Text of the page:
Epidemiology Surveillance system Sentinel network Coverage Representativeness


In spite of the rising contribution of noncommunicable diseases to the global burden of disease, communicable diseases continue to threaten population health in high income countries. Public health authorities seek to evaluate this threat. In Belgium, a surveillance system for communicable diseases has been established in 1983 on the basis of a voluntary Sentinel Network of Microbiological Laboratories (SNL) [1]. The Scientific Institute of Public Health (WIV-ISP) coordinates the SNL and weekly gathers laboratory-diagnosed cases reported by participating laboratories for more than 30 infectious diseases. The surveillance system aims to monitor trends in communicable diseases in order to be able to inform and alert health authorities on the current epidemiological situation. Its objectives include the uncovering of geographical and seasonal variations, the detecting of emerging threats [2], as well as the appraisal of the effectiveness of preventive measures such as vaccination [3].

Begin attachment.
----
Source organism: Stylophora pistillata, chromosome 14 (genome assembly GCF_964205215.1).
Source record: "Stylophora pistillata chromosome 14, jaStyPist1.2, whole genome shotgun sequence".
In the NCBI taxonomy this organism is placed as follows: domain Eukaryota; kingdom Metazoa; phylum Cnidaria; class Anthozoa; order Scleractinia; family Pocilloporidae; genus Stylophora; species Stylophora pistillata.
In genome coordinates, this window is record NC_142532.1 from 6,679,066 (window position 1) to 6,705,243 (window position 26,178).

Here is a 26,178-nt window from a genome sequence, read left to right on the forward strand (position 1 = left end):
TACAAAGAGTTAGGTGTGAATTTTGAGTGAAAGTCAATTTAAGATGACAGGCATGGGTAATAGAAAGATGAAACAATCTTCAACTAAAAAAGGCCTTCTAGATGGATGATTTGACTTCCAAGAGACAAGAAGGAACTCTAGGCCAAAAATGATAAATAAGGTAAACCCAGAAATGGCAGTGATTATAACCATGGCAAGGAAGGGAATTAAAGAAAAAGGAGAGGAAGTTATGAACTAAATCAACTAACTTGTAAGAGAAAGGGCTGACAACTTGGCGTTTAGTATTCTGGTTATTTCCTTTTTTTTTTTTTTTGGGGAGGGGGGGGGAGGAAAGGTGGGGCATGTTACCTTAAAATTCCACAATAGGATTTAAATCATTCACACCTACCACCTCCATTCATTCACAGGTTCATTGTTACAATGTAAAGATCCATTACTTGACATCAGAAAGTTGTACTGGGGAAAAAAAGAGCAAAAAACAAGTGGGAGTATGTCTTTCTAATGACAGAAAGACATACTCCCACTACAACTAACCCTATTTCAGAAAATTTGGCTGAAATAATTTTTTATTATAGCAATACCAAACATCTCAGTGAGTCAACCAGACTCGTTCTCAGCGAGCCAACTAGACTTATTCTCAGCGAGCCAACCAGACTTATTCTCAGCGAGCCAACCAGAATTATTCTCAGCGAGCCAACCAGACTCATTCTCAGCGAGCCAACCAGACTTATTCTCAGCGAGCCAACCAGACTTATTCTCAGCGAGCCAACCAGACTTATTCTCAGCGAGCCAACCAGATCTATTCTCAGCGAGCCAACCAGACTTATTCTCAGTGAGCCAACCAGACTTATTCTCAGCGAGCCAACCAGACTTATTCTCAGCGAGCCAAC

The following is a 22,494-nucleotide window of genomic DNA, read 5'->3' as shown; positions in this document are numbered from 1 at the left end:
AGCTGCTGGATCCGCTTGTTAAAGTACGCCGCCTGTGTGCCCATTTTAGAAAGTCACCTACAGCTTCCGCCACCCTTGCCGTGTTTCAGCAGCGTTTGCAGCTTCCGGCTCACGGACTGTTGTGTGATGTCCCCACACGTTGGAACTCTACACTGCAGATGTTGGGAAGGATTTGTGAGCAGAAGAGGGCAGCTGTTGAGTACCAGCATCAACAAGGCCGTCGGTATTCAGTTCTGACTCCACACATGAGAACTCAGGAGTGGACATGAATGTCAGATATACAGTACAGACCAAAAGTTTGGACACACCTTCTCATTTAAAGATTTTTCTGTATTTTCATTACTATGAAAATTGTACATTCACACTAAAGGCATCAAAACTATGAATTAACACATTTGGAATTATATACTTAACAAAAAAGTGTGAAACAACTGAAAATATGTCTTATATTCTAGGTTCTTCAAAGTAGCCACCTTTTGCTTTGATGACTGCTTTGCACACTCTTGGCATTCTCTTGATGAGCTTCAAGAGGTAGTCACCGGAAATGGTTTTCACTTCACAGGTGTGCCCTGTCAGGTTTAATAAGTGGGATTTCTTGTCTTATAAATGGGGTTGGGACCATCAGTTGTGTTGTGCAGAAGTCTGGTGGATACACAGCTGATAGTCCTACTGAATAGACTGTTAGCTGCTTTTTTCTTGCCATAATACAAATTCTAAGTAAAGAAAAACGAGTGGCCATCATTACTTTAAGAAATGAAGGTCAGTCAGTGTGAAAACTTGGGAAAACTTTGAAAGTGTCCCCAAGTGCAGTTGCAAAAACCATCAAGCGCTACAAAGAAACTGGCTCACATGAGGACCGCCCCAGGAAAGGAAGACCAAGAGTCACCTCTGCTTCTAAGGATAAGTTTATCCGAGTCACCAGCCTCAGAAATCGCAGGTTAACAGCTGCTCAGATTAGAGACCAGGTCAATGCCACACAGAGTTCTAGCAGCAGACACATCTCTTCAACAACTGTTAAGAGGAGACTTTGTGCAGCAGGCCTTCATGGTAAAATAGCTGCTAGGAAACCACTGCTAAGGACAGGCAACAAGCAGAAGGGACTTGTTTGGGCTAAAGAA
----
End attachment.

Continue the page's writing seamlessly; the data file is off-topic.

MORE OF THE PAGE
The SNL has evolved over time. Since its creation, the surveillance system has adapted to the structural reorganisations, fusions, waivers and adhesions of laboratories; it has accounted for the use of new diagnosis methods such as PCR amplification; it has integrated European case-definitions; and it has encouraged laboratories to modernise their reporting method, moving from paper-based reporting to Electronic Data Interchange. Whereas some of the changes have had a positive impact on the quality of the surveillance, others might have altered the ability of the SNL to fulfil its missions. It is therefore important to regularly evaluate whether the surveillance system is fit for purpose [4].